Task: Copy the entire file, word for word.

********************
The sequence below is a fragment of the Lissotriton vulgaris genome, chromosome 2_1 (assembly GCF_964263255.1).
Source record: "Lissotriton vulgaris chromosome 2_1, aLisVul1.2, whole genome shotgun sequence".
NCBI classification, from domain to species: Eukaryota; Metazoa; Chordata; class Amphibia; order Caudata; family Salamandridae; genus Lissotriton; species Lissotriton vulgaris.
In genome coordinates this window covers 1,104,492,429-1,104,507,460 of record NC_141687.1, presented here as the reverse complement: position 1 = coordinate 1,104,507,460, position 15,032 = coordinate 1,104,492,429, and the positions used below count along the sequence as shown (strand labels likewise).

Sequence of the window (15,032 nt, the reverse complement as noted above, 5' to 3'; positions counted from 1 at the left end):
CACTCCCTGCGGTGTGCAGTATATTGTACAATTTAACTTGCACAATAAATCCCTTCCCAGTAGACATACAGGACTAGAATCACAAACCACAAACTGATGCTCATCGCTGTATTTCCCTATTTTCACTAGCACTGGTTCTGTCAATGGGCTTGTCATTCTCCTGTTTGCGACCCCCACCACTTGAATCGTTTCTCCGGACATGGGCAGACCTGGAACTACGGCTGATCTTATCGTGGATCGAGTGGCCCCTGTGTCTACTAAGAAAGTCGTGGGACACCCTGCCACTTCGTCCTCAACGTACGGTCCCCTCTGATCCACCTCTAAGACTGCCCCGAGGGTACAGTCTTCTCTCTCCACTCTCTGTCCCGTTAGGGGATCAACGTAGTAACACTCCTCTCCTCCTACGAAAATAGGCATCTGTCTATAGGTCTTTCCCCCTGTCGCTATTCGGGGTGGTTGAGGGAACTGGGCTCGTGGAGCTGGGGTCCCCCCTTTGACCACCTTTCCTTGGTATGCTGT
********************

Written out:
The sequence below is a fragment of the Lissotriton vulgaris genome, chromosome 2_1 (assembly GCF_964263255.1).
Source record: "Lissotriton vulgaris chromosome 2_1, aLisVul1.2, whole genome shotgun sequence".
NCBI classification, from domain to species: Eukaryota; Metazoa; Chordata; class Amphibia; order Caudata; family Salamandridae; genus Lissotriton; species Lissotriton vulgaris.
In genome coordinates this window covers 1,104,492,429-1,104,507,460 of record NC_141687.1, presented here as the reverse complement: position 1 = coordinate 1,104,507,460, position 15,032 = coordinate 1,104,492,429, and the positions used below count along the sequence as shown (strand labels likewise).

Sequence of the window (15,032 nt, the reverse complement as noted above, 5' to 3'; positions counted from 1 at the left end):
CACTCCCTGCGGTGTGCAGTATATTGTACAATTTAACTTGCACAATAAATCCCTTCCCAGTAGACATACAGGACTAGAATCACAAACCACAAACTGATGCTCATCGCTGTATTTCCCTATTTTCACTAGCACTGGTTCTGTCAATGGGCTTGTCATTCTCCTGTTTGCGACCCCCACCACTTGAATCGTTTCTCCGGACATGGGCAGACCTGGAACTACGGCTGATCTTATCGTGGATCGAGTGGCCCCTGTGTCTACTAAGAAAGTCGTGGGACACCCTGCCACTTCGTCCTCAACGTACGGTCCCCTCTGATCCACCTCTAAGACTGCCCCGAGGGTACAGTCTTCTCTCTCCACTCTCTGTCCCGTTAGGGGATCAACGTAGTAACACTCCTCTCCTCCTACGAAAATAGGCATCTGTCTATAGGTCTTTCCCCCTGTCGCTATTCGGGGTGGTTGAGGGAACTGGGCTCGTGGAGCTGGGGTCCCCCCTTTGACCACCTTTCCTTGGTATGCTGT